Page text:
The following Private Client guidance note Produced in partnership with Thomson Snell & Passmore provides comprehensive and up to date legal information covering:
A deputy can be involved in a number of different property transactions on behalf of P depending on their circumstances. This can include the sale of property that has become unsuitable for P, the purchase of an alternative property or the rental of accommodation for P, which is often the case pending the finding of a more permanent accommodation solution for P and their family.
Owing to P’s changing care needs, it can be the case that a property becomes unsuitable. In these circumstances, the unsuitable property may need to be sold to help finance the purchase of alternative, more appropriate, accommodation.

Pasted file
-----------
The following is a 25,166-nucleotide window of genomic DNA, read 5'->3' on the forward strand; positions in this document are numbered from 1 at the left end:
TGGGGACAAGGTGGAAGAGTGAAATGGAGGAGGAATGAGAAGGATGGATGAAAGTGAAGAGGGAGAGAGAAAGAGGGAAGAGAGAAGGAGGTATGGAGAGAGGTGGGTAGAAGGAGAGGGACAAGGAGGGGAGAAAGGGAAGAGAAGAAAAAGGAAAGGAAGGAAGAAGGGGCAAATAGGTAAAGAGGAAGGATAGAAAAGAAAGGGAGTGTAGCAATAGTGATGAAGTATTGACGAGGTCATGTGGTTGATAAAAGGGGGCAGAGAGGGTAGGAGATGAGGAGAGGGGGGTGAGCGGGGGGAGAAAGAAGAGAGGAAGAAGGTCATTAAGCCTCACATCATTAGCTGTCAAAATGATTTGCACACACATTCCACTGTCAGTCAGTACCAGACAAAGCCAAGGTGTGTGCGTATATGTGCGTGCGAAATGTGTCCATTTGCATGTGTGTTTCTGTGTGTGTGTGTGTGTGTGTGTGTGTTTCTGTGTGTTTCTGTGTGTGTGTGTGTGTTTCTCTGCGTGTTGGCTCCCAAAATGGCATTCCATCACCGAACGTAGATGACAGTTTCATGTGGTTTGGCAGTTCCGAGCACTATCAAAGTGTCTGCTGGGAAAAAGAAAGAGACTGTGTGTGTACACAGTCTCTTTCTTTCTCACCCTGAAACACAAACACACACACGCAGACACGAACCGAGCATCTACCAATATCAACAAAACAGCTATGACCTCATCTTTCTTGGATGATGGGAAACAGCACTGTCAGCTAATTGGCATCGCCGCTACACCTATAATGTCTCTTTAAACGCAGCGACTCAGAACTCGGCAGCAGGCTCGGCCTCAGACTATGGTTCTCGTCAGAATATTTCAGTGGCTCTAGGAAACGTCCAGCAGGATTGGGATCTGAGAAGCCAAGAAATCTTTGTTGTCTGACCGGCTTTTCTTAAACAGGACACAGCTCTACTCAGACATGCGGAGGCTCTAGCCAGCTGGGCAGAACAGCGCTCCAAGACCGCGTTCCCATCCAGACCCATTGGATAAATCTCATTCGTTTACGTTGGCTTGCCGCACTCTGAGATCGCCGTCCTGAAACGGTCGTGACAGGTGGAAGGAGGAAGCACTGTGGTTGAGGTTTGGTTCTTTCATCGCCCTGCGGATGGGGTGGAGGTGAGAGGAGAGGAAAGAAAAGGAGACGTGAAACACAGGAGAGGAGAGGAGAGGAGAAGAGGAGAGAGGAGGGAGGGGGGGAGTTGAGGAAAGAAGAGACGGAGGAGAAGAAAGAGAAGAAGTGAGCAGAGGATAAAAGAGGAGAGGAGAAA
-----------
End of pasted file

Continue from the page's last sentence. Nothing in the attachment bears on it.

This can be the case when P is elderly and residential accommodation provides a more suitable home or when P has physical difficulties (often coupled with an acquired brain injury) and the existing accommodation cannot be adapted to meet P’s specific care needs.
In general and when there is no specific restriction, a deputy will be granted authority to manage P’s property and affairs with the power of a beneficial owner. This will often extend to selling property on P’s behalf. Where such general authority has been granted, no application needs to be made to the court for sale unless the sale poses a potential conflict of interest or is
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